Max Paccioretty Foundation

Ask any Montrealer about Max Pacioretty, immediately they will recall the evening they watched in horror the terrible, savage hit by Zedno Charra, sending Max Pacioretty contacting with head and neck into the vertical stanchion, between both players Bell Center benches. Max Pacioretty hit so hard, his cervical vertebra bone fractured. My personal research opinion is that the massive rotation of his body helped counteract his inner brain rotation effects. Correct, he was unconscious from the surging CSF pressure wave from such abrupt concussive contact, since the force was centered especially around his neck anatomy. The fact that no displacement of his spinal cord happened is a real miracle wonder, just think of Superman actor Christopher Reeves horse thrown falling injury. So please read on to the way Max Pacioretty has offered to say thank you to the Montreal General Hospital community that took such excellent care of him during his hospital stay plus during his convalescence. Pacioretty  is offering a unique gesture to stimulate all Montrealers to make progress in our understanding toward better diagnosing cerebral concussions toward developing a real treatment option. Hopefully that is our contribution…..

Max Pacioretty’s terrible hit, amazing recovery, assist to Montreal General Hospital


MONTREAL – Theresa Pacioretty is terribly proud of her famous grandson. Almost as much for the young man’s skill on a hockey rink as for his sense of community, for seizing an opportunity to help people he’ll never know.

Long ago, Theresa Savoie began nursing at Montreal General Hospital. Last March, at home in San Francisco, she was among the great many horrified to learn that her grandson, Max, was being transported by ambulance to the facility with what would prove to be a fractured neck and a severe concussion.

Within a few months, the hospital is expected to make a major announcement about its ambitious drive to purchase a functional magnetic resonance imaging unit, a cutting-edge machine that will play a groundbreaking role in the research and treatment of traumatic brain injuries.

The face of the campaign will be the Canadiens’ Max Pacioretty, who again is a dominant force with his team because of the care he received at the General upon arrival in their triage seven months ago.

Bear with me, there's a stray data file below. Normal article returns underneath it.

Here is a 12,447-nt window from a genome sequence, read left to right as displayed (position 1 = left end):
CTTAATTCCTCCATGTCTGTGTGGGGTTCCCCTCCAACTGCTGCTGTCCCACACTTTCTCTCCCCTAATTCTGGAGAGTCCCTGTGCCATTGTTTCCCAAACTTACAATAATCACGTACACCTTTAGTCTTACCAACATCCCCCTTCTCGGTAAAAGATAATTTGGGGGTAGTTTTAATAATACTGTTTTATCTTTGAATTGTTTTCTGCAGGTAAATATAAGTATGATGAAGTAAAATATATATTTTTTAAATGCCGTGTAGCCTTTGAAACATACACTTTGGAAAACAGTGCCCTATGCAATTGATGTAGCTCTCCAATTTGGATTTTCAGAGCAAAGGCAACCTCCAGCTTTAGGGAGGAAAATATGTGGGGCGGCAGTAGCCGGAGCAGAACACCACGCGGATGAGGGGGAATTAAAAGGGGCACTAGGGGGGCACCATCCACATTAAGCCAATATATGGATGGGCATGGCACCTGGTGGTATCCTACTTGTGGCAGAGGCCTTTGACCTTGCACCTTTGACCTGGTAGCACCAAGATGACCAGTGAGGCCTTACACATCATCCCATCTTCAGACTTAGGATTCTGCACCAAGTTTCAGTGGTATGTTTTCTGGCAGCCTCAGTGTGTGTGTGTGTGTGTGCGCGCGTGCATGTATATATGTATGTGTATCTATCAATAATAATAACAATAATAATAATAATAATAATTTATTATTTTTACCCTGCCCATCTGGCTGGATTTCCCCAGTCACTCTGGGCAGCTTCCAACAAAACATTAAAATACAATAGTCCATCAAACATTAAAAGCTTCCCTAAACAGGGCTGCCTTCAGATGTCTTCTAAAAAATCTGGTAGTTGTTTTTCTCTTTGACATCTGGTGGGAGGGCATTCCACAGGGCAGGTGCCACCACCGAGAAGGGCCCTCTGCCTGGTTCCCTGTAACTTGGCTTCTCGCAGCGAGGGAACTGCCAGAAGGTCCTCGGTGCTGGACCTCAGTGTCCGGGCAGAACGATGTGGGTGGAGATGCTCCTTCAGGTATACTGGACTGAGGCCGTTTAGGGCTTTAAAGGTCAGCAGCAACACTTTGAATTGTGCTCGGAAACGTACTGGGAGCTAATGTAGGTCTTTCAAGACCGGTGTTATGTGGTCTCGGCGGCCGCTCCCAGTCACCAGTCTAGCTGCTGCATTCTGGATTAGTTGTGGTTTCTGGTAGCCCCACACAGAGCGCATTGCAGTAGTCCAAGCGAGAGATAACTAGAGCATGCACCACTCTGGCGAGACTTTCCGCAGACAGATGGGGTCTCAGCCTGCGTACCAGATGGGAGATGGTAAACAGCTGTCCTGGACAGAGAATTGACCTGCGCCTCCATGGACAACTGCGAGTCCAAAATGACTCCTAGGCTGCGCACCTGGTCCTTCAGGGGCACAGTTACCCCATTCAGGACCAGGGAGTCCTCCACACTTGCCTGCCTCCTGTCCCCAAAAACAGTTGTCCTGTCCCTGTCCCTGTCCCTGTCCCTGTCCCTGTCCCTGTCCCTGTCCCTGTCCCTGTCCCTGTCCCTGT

“It’s a very small world,” Pacioretty said of his grandmother’s connection with the hospital. “She wants to get involved with the foundation, and she’s so happy for me.”

Canadiens physician and chief surgeon David Mulder marvels at the community involvement not just of Pacioretty, but his entire family.

“Max is very engaged in a general way of wanting to do something for the hospital,” Mulder said. “So are his parents and his new wife. He just told me a heartwarming story about his grandmother’s work at the General.

“Because of Max’s injury, everybody’s taken this on as a way to contribute to society. I’m very impressed by his maturity and I can’t tell you how supportive his mom and dad have been, how grateful they’ve been to the hospital.”

Mulder, for more than 35 years a surgeon, administrator, policy-shaper and even a pioneer at the General, was at Pacioretty’s side on Bell Centre ice on March 8 as the player lay unconscious, having been checked head-first at high speed into a stanchion between the players benches.

“Any type of concussion where there’s a loss of consciousness is an additional threat,” said Mulder, a member of the Canadiens medical family since 1963. “That’s what we were faced with. Laying face-down is a hard position in which to resuscitate or recover anybody, to get control of the airway.”

It was Mulder who that night would meet Pacioretty’s parents, Ray and Anette, in a hospital waiting room to brief them on their son’s condition.

And Mulder is among those wonderfully surprised by Pacioretty’s remarkable recovery, from “one of the most severe concussions we’ve seen.”

“That’s the bottom line,” Mulder said. “ We don’t understand concussions. We don’t have a good way to measure them. There’s so much scientific work to be done.”